The price of gold has been the second-most talked about news story of the week, after the precious metal had its single largest one-day fall in 33 years on Monday. While the usual suspects – gold bugs, technical analysts and market strategists – are lining up to offer predictable views on where gold is heading, there’s a fresh voice in the debate: former Alcan CEO Richard Evans. What he says will please the bugs.
Mr. Evans, you’ll recall, sold Alcan at the height of the commodities cycle in 2007. When stock markets hit bottom as investors fled in 2008-09, Mr. Evans jumped in, earnings handsome returns since then.
Given the genial Mr. Evans’ solid-gold track record for timing the market, we were therefore intrigued by the fact that last month he joined the board of junior gold mining firm Tyhee Gold Corp., which is trying to develop three properties near Yellowknife. Tyhee is about 30-per-cent owned by Montreal financier Hans Black and his affiliates, and he is a noted gold bug who told his investors this week that gold’s steep fall was “a marvellous buying opportunity.”
Is Mr. Evans, the man with the golden touch (he lives in the Golden Gate city, to boot), about to be a third-time charmer? Certainly you couldn’t find a more out-of-favour investment than a junior gold mining stock, and within that sphere, Tyhee is even less loved than most, having raised millions of dollars from investors with little to show for it (the stock is trading so cheaply – less than 10 cents a share – that this week’s events barely caused a ripple). But the company has new management, new investors, properties in a safe jurisdiction and, according to Mr. Evans, promising geology.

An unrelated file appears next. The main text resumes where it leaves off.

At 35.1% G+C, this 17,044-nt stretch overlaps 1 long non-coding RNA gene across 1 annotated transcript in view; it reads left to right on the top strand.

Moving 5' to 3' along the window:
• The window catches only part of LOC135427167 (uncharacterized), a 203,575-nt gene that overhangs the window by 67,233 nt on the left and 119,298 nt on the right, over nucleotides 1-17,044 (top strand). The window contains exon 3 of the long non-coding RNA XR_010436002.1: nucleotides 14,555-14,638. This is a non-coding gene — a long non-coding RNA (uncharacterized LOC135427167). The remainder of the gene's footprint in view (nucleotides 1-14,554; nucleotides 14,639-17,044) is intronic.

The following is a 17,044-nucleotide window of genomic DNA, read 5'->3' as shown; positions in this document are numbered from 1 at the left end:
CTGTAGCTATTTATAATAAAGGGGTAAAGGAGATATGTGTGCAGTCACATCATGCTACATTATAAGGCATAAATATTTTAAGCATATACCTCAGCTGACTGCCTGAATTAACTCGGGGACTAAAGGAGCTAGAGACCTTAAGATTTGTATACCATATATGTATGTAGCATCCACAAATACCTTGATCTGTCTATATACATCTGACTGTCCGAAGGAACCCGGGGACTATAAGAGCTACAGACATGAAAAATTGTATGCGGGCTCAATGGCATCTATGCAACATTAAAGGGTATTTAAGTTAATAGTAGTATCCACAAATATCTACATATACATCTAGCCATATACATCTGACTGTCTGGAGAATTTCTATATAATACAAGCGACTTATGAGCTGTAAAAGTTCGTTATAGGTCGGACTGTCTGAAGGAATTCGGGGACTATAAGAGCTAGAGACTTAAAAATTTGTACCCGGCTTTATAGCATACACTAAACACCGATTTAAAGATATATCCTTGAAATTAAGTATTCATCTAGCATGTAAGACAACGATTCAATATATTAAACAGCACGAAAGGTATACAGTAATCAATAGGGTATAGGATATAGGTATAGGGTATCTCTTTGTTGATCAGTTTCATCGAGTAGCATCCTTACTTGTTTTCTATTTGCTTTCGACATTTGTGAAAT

But there’s something more that has drawn in Mr. Evans: His belief that the metal is at “potentially a good entry point, after having some of the fluff removed from it.”
Mr. Evans, who professes to be no gold bug, believes, like many technical analysts, that the price could fall by a couple of hundred dollars more (it closed Friday at around $1,400 U.S. an ounce, down 7 per cent on the week). But he also sees a $1,000 upside to current prices in the next five years. “I wouldn’t be surprised to see gold dip further,” said Mr. Evans. “But … I think we’re getting to the point where the upside is greater than the downside in gold.”
Mr. Evans can no more call the gold price than you or me, but he’s tying his fortunes (or the $400,000 worth that he spent on Tyhee stock) to an argument that the open-spigot easy-money policies of the world’s central banks will undermine currency values, give way to inflation and economic malaise, and fortify gold’s eons-old reputation as a dependable store of value. The contrary argument remains logical – that gold’s runup was way overdone given it wasn’t associated with an inflation spike as was the case in the 1970s and the threat of central banks following Cyprus’s lead and selling more bullion reserves could depress prices. But with the money presses chugging along and no end to all the global economic malaise in sight, don’t be surprised to see Mr. Evans score a hat trick.
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